How to travel with dive gear


Several airlines amass various thresholds on the number and weight of bags, so make sure you study this.

The rule of thumb is that low-cost airlines will be authoritarian than the more high-end airlines.

A lot of restrictive are charter flights, so if you’re touring on a package holiday, you’ll like to double-check regulations, even if you’ve travelled with the specific airline before. Most airlines maintain numerous rules for charter flights and regular flights.

Selecting the right airline can imply a big difference in baggage costs.

Investigate pricing plans

Some airlines enable you an actual proportion of luggage unrestricted, charging you for anything over that.

Others charge you for any baggage you check-in. Which one is inexpensive can differ significantly, as additional baggage fees can be very steep at times? Calculate before booking.

Furthermore, enquire if the airlines you’re deeming give any diving or abundance packages. These packages generally give you more weight and numbers of checked-in bags for an ongoing cost that is much lower than the extra baggage fee.

Consider what you pack

Plenty of things for a trip in a bit of suitcase

Stack only what you want, both in terms of dive kit and anything else you bring. Here is a full Dive Packing Guide.

If you’re diving with a tour guide, you can see the most plausible hire gear from them, so deem renting the bulkiest scuba items, such as a wetsuit, fins, BCD, and the like. And carry just the essential dive gear, such as dive computer, regulator, and mask, so you know you’ll retain one that fits flawlessly.

If you carry all your equipment, then contemplate what you’ll need during the dives. Are the no night dives planned? Leave your main torch at home and buy only the backup one.

Consider what you pack it into travel back for scuba travel

Large trolley bags are good because you don’t have to hold them around the airport. But in fact, you’ll possibly not be carrying your bags as vast as you think.

You drive or take a taxi to and from the airport. You set your bags onto a trolley. Then check it in, and then it’s the airline’s issue.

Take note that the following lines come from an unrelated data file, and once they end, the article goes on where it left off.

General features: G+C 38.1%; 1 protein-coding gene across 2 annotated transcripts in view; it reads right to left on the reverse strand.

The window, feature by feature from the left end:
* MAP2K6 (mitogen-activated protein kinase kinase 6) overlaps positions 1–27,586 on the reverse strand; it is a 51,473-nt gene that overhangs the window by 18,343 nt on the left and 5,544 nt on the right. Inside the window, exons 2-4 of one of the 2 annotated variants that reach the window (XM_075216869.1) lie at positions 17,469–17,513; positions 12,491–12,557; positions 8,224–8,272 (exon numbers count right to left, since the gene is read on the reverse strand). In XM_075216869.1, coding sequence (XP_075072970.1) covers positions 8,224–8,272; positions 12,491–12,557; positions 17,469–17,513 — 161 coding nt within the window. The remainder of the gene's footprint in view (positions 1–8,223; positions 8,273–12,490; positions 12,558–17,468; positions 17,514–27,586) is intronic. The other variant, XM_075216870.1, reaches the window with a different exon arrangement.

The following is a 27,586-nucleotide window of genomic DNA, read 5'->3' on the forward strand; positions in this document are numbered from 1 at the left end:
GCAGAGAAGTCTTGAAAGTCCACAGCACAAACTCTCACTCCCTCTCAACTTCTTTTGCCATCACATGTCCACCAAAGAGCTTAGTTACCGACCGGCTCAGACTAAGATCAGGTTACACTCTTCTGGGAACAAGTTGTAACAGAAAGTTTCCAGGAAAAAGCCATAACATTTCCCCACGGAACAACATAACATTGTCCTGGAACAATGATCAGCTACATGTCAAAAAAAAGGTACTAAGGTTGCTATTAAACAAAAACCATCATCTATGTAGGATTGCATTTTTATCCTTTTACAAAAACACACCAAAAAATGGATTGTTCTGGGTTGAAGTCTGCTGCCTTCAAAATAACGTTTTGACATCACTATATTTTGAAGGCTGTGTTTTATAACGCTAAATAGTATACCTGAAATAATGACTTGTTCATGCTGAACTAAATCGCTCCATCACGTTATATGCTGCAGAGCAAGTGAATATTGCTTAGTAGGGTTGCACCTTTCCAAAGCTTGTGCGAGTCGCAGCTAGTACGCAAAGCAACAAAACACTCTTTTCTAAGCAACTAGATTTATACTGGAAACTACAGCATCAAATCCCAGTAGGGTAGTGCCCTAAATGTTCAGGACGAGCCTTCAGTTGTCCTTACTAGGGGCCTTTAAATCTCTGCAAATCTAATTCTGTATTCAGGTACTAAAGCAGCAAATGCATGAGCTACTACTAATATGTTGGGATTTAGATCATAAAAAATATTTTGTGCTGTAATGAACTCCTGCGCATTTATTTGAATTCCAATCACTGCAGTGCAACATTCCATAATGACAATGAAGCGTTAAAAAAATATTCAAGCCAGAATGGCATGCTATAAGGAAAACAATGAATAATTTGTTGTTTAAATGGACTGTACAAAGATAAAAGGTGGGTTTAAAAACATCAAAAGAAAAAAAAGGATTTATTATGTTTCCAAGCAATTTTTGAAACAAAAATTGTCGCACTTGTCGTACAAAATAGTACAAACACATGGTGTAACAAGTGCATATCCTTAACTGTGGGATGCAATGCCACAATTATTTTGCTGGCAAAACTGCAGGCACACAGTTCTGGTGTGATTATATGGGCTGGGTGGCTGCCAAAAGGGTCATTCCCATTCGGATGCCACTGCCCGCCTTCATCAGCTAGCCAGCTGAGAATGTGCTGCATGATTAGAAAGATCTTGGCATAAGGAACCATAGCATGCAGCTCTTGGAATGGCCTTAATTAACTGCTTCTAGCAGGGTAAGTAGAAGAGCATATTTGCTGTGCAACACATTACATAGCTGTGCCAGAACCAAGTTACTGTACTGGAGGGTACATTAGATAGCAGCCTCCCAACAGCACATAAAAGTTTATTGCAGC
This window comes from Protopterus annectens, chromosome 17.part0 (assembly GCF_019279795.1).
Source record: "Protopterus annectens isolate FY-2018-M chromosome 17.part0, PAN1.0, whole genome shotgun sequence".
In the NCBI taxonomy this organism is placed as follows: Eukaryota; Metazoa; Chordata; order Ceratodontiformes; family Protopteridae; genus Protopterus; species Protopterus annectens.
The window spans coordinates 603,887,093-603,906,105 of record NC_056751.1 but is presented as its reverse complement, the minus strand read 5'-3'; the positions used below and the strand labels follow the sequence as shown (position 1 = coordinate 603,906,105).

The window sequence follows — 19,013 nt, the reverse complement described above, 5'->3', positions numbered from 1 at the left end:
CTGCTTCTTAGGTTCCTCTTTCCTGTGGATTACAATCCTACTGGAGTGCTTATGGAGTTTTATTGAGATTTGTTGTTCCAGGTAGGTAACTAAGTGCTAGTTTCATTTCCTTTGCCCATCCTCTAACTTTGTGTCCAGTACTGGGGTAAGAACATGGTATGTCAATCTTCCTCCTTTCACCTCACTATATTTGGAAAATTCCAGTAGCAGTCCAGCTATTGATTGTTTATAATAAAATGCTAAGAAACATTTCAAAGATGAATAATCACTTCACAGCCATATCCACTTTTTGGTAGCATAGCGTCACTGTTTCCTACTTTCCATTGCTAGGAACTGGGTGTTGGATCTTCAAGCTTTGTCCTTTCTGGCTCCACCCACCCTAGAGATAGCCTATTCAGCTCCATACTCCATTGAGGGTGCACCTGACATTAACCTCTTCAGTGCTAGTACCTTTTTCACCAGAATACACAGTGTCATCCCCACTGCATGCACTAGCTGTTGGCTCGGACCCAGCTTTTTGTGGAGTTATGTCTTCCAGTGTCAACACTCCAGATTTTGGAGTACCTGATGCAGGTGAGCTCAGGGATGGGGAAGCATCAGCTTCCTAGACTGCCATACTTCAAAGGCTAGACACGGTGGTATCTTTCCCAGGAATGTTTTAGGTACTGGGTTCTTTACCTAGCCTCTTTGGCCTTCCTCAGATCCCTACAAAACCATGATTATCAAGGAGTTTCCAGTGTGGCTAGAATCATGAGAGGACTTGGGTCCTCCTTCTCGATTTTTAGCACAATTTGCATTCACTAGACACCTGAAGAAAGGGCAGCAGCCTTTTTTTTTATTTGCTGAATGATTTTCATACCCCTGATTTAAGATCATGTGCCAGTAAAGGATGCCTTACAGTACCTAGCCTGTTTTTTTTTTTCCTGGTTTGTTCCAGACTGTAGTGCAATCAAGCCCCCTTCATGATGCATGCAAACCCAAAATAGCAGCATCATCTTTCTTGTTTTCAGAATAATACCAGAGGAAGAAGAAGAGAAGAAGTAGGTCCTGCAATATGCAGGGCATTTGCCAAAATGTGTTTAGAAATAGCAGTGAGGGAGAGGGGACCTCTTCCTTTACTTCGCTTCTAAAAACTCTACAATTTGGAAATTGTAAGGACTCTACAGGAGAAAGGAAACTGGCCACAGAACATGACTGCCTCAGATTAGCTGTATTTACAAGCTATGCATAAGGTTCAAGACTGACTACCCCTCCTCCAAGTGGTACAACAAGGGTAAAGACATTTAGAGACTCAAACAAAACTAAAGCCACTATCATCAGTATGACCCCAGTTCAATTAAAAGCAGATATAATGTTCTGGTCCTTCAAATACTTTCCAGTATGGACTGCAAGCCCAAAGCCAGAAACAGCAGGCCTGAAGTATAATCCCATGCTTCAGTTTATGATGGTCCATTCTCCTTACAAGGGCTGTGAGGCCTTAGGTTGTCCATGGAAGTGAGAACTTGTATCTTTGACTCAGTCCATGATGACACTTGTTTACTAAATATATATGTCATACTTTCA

So, deem a portable duffle for your luggage rather than a heavy trolley. It can effortlessly save you 3-5 kilos. We’ve recently used the lightweight Manta bag from Fourth Element.

Do take along a backpack or cabin-sized trolley for your carry-on and load it to the weight limit stipulated by your airline. No sense in paying for 3 kilos of abundance weight and then carry a book and an MP3 player onto the flight when you can typically bring 5 kg on-board.

If you’re a bit of a wicked one, you can even over-stuff your carry-on a bit to cut the weight of your checked luggage. Just don’t pack it into a trolley, tempting as it may be. Airline desk personnel knows that many trolleys are pretty heavy, so they’re much more likely to require a weighing of your carry-on.

Pack it in a backpack or duffel in place, and strive to carry it like it weighs nothing at all. And put the heaviest and most delicate items in the carry-on so as not to operate the risk of luggage handlers’ man-handling your most precious items.

Breeze through security

Filling up all this stuff into your carry-on backpack implies that you wish to store it a bit smart. So be sure all the things you won’t be utilising during your travelling is at the underside of your pack, and store books, MP3 player, passport, and liquids in case of scrutiny at the security control on top.

Furthermore, when going through security, eliminate any batteries from torches and ideally store them into your checked-in baggage, as some airports will not allow them through security.

And carry your carry-on dive gear out of the bag, as you would with a laptop, to conserve yourself a re-scan and random inspection.

Take a few safeguards when planning and stuffing, and you can redeem yourself a lot of trouble and expense when heading out on that summer holiday dive journey.

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Treat your gear with outstanding care

The TSA implies sheathing and fastening sharp objects in your checked bags, both for the security of your other gear and for the safety of luggage handlers and security officers. But set your vastly valuable items such as masks that retain a prescription and your dive computer close to you at all periods in carry-on bags. There’s constantly a danger that your checked suitcases could get lost or damaged, so pack only those commodities that you can stay without or at least rent if you have to when you get to where you’re going.

Look for cost savings while travelling

When you plan early, you can discover ways to reduce some of your travel expenditures. Avoid shocks at the airport by watching if your airline will reprimand you for excess bags or weight. Another explanation for leaving some of your gear behind. Some airlines will even censure another fee mainly for scuba gear.

If you can’t leave your equipment at home, make up for the additional payments by utilising an airline-specific bonuses card that accentuates reductions on extra scanned bags. If you’re a regular traveller, this is an excellent means to earn points or miles to offset some of the cost of forthcoming trips.

Protect yourself

If you have a dive bag, drape the brand name to prevent inviting possible thieves, check that all the zippers are functioning, and lock it up. Furthermore, contemplate looking into getting a safety policy you’ve capitalised some money into this valuable hobby; you don’t want to have to begin from scratch if all your equipment gets ripped off.


These few tips should render it easier for your journey with scuba gear as safe and effortless as possible and may enable you to understand cost savings as well.